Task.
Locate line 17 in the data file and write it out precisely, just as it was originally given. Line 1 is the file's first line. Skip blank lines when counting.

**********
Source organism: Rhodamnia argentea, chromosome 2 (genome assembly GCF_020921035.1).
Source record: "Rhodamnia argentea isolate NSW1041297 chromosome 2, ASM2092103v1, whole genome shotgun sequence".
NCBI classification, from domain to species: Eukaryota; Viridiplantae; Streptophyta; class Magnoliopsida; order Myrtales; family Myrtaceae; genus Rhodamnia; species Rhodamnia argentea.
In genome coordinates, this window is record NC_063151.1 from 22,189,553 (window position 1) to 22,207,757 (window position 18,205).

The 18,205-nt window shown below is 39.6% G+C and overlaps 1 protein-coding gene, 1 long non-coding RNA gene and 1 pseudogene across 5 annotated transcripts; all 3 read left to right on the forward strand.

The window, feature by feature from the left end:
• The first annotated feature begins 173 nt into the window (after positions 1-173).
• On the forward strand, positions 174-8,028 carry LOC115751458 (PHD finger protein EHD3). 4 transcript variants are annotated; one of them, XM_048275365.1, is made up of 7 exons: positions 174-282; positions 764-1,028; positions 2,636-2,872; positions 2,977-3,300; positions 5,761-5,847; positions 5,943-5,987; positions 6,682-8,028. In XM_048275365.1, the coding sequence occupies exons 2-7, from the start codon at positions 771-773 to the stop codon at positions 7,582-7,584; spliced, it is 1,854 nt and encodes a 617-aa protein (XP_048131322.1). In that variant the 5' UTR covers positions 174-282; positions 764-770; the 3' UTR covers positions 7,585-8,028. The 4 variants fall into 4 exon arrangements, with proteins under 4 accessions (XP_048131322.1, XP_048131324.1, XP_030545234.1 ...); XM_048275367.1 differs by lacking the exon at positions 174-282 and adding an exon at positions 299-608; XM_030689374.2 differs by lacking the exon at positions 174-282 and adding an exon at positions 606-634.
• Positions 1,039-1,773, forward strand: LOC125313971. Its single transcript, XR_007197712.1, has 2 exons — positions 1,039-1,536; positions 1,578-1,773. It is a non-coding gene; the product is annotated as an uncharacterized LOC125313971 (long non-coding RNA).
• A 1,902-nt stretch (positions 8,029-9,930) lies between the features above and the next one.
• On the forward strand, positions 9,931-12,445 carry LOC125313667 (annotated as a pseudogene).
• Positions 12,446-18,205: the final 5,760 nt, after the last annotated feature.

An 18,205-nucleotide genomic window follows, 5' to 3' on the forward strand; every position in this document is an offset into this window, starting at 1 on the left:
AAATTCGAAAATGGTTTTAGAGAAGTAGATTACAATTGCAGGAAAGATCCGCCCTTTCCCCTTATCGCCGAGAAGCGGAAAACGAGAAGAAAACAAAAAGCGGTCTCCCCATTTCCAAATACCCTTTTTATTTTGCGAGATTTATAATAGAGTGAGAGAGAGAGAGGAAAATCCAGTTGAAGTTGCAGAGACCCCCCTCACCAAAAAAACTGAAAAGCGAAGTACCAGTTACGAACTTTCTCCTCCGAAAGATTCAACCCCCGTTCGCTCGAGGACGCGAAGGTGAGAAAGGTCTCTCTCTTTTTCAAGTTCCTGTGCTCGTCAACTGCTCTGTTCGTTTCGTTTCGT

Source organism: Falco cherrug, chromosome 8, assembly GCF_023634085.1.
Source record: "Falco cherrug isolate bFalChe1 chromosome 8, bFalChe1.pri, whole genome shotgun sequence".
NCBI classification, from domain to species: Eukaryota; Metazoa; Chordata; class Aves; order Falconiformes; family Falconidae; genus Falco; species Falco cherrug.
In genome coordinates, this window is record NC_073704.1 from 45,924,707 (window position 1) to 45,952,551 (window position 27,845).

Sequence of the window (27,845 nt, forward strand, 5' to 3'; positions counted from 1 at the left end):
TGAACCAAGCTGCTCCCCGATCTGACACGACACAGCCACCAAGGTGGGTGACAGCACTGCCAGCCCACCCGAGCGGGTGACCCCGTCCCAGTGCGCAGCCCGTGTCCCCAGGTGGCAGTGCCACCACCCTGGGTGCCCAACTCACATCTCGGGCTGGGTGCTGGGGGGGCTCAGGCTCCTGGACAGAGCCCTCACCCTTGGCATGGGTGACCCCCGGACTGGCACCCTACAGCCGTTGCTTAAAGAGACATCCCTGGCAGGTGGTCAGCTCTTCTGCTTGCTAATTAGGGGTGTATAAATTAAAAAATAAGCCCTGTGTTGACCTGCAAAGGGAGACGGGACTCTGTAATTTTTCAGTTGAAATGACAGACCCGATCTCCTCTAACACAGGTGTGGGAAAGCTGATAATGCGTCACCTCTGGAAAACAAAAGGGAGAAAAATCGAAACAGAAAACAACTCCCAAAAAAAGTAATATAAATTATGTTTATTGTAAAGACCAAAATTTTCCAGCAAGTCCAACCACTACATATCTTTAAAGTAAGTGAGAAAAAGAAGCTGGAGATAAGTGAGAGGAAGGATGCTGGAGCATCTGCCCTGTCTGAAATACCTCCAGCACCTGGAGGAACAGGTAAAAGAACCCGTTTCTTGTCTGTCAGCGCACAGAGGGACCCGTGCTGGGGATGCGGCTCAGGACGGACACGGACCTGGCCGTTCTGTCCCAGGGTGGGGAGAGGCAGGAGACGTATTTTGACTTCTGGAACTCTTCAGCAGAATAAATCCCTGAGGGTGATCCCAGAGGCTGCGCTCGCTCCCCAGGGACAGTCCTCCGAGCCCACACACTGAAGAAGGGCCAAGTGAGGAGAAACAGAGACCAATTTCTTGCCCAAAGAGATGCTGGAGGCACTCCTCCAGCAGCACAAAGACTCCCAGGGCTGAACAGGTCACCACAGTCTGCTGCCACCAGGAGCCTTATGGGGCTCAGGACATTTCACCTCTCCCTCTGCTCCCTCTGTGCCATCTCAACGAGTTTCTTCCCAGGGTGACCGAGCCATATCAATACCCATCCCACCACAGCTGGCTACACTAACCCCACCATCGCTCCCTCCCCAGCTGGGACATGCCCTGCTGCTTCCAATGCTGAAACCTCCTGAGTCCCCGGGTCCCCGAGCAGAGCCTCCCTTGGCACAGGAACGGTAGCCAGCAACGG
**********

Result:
NCBI classification, from domain to species: Eukaryota; Metazoa; Chordata; class Aves; order Falconiformes; family Falconidae; genus Falco; species Falco cherrug.